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June 2005
Getting rid of Rambo...
story-telling
Commonweal Storyteller Peter Moore in action in the Big Top during the 2005 Bradford Mela
If you've been along to this year's Bradford Mela you might, like us, have come across things you never knew existed. Chancing in to the Big Top to hear the story-telling we discovered a unique library working for peace and a better world was based right here in Bradford.
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Bradford Festival + Mela Website

The Commonweal

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FACTS

The first Bradford Mela took place in 1988 . It is the oldest in the UK.

The word Mela comes from Sanskrit and means "to meet."

People come to Bradford from across the world to learn how to stage a successful Mela.

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Down in the Big Top the stories were being read by a group of people calling themselves the Commonweal Storytellers. Our curiosity was aroused so we asked Commonweal Children's Outreach Worker Peter Moore to explain what it is all about.

Why 'Commonweal' storytellers?
What we are doing now is a project that has been funded by the Paul Hamlyn Foundation - we got a special experimental grant from them - and the idea is to bring socially-conscious ideas about how we can live sustainably, how we can live in peace and how we can resolve conflict in a non-violent way. We've been building up a collection of stories that have these messages and we've been trying to make them available to parents, teachers, community leaders and anyone who is interested.

University sign
The Commonweal Collection housed at the University of Bradford is "one of Bradford's best-kept secrets."

What exactly is the Commonweal collection?
It's a non-violent library for social change. We've been based at the University of Bradford for thirty years and our objective is to bring resources to the community in Bradford and throughout England around the idea of how to change society without resorting to violent struggle.

Where do these stories come from?
A lot of publishers are now clueing into the idea that we don't have to have action sequences and violent resolutions, and that parents are actually looking for stories with a positive, non-sexist, non-violent message. We also want to get storytellers from the area to bring along their ideas and mix Bradford and Yorkshire into the stories in any way we can. It's a great way of engaging the kids who really get into it. We had a group yesterday who were putting off their parents and saying, 'No, Dad. We want to stay for another story' because they were interested in the very, very positive message.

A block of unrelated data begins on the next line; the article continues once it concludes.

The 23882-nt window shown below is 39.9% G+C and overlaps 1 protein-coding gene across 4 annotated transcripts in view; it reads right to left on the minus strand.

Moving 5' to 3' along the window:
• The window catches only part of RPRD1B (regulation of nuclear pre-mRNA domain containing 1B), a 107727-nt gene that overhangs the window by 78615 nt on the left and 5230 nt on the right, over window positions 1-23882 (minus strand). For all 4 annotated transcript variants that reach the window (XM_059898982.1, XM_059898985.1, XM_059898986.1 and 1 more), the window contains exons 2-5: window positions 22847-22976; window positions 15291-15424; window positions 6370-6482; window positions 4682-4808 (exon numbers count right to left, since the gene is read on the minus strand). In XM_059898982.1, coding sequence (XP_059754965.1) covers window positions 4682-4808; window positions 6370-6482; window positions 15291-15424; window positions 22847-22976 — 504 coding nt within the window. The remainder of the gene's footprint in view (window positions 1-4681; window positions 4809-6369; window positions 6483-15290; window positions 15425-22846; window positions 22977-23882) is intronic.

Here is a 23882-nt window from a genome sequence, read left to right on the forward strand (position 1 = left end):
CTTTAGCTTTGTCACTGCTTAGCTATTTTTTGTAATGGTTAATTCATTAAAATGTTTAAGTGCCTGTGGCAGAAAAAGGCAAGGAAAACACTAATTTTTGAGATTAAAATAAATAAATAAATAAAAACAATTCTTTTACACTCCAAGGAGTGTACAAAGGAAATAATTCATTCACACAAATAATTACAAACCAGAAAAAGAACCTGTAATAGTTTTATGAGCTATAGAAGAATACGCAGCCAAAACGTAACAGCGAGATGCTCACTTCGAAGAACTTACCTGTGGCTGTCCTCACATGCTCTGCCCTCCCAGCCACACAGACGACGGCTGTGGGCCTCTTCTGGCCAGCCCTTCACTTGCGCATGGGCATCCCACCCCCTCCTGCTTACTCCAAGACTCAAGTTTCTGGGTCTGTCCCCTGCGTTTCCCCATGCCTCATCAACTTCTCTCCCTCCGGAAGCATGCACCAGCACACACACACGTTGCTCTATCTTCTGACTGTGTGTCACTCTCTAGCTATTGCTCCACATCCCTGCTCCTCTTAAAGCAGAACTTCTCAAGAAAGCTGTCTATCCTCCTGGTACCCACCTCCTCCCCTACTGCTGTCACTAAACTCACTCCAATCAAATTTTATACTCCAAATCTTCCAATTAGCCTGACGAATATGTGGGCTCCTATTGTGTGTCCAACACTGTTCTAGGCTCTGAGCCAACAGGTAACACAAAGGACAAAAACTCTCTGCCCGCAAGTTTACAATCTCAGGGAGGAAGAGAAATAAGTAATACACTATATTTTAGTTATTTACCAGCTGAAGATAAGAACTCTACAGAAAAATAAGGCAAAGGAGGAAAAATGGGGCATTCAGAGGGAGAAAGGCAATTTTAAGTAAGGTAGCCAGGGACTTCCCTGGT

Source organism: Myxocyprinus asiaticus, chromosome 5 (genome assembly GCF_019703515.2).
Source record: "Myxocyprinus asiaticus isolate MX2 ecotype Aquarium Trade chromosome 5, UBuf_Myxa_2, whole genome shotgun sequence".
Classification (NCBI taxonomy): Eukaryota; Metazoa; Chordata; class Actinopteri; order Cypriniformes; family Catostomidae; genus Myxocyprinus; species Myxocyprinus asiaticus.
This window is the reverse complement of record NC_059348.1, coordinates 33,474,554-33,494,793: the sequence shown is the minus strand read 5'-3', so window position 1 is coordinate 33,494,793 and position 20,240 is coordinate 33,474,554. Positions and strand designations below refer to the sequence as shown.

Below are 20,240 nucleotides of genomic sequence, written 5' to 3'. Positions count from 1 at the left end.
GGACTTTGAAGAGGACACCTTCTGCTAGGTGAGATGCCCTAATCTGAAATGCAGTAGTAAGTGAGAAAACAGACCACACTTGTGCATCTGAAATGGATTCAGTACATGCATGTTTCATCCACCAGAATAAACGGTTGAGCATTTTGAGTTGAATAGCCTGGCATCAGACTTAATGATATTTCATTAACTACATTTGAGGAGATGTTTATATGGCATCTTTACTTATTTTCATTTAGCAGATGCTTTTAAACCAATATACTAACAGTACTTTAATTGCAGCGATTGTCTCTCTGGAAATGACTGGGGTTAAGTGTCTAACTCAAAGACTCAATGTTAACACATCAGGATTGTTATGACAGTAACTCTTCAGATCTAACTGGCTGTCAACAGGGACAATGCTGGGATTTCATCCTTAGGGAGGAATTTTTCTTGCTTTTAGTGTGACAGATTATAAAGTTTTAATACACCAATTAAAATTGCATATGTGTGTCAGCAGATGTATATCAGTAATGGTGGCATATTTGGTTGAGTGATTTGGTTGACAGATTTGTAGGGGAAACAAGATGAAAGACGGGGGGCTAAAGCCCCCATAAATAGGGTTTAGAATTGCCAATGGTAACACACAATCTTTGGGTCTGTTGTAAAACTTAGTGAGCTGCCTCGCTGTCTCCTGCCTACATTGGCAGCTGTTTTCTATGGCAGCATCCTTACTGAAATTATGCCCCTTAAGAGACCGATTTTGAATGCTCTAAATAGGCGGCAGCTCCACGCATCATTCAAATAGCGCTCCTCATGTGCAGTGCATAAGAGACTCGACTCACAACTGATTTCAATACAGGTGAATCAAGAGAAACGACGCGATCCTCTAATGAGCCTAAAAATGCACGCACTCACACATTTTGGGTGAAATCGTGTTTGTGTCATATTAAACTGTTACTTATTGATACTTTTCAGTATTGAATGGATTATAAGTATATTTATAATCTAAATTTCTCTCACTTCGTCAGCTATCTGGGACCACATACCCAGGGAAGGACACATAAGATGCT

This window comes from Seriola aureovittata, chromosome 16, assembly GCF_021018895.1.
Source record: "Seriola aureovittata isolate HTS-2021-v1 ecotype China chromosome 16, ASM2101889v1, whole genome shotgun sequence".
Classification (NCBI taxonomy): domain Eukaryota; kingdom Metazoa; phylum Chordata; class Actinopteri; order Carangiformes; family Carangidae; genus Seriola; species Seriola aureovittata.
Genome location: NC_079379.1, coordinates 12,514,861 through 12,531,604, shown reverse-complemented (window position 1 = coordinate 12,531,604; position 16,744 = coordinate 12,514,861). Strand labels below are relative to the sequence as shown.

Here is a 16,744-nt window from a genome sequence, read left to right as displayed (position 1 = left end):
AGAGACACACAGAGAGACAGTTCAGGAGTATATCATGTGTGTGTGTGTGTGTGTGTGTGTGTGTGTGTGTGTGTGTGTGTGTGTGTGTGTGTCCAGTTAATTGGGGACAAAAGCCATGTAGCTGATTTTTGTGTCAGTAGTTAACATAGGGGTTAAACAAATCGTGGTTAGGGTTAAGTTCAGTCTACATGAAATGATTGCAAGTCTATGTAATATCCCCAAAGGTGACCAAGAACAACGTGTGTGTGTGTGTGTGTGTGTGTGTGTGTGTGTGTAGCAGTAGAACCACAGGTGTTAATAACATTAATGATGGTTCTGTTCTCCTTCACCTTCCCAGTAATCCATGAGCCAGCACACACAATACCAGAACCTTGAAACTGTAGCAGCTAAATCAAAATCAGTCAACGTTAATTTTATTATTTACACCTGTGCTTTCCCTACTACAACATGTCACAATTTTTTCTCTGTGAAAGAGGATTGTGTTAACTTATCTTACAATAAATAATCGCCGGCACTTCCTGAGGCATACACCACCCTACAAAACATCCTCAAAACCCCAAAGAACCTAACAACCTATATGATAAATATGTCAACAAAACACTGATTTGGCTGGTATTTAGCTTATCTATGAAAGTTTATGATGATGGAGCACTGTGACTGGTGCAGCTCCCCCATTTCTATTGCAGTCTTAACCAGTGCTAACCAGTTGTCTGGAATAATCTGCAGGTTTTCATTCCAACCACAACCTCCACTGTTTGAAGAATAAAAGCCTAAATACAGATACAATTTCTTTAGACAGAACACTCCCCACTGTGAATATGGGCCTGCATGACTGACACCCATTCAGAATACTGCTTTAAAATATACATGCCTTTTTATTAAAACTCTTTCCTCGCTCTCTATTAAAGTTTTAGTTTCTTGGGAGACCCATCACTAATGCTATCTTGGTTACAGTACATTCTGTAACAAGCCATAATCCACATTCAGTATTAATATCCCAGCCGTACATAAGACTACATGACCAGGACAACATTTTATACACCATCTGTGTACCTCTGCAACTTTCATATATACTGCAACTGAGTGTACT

Is it important for kids to find out about ideas like this when they are as young as possible?
You need to give young people alternatives. The funny thing about video games is they are very straight and there is only one way to go and there are certain ways to act. Kids want alternatives, they want other ways of dealing with problems. A Rambo approach is not going to work in the playground so what do they do then? How do they respond to bullying? How do you respond to somebody insulting you or making fun of your race or your colour or your sex? Kids want alternatives.

George Foreman
Boxer George Foreman has written inspirational stories for young people.

Could you suggest any suitable authors to parents reading this?
One author is George Foreman, the boxer, and we're doing one of his stories today called Dinosaurs And All That Rubbish, and it's about how one man's greed can destroy a planet and we have to look again at the way we live in our world so we can all enjoy it, and that's from an old boxer. It's a great story and really inspirational.

What is the origin of the Commonweal ideal?
It came from David Hoggett, a carpenter, who was building homes for refugees in Austria in 1955 and he had always been interested in the Ghandian non-violent ethic and how it could be applied in society. What would a non-violent United Kingdom look like? As a result of some charity work he was doing on one of his vacations he fell from a roof and was paralysed. After a few years of recuperation and getting to know his new limits he came up with a better way of relating to the world for him, he also came up with this idea and said "I'd like to do this."

It started as a postal library for the peace movement but when David Hoggett died the trustees moved it to Bradford because the University's Peace Department was just starting up at that moment. It's an amazing resource for our community and it's one of Bradford's best-kept secrets. It's a unique collection. There's biographies of peace-makers, it's one of the largest collections of Gandhi's writings in Britain and you also have lots of ways of looking at a lot of different issues from nuclear disarmament to vegan cooking, to sustainable development and a healthy environment. I think anyone who walks in could find something they would want to look at.

The Commonweal Collection at the University of Bradford's J.B. Priestley Library is free to use and open to the public during library open hours.

More information about the Commonweal can be found at the Commonweal's website.

The BBC is not responsible for the content of external websites.

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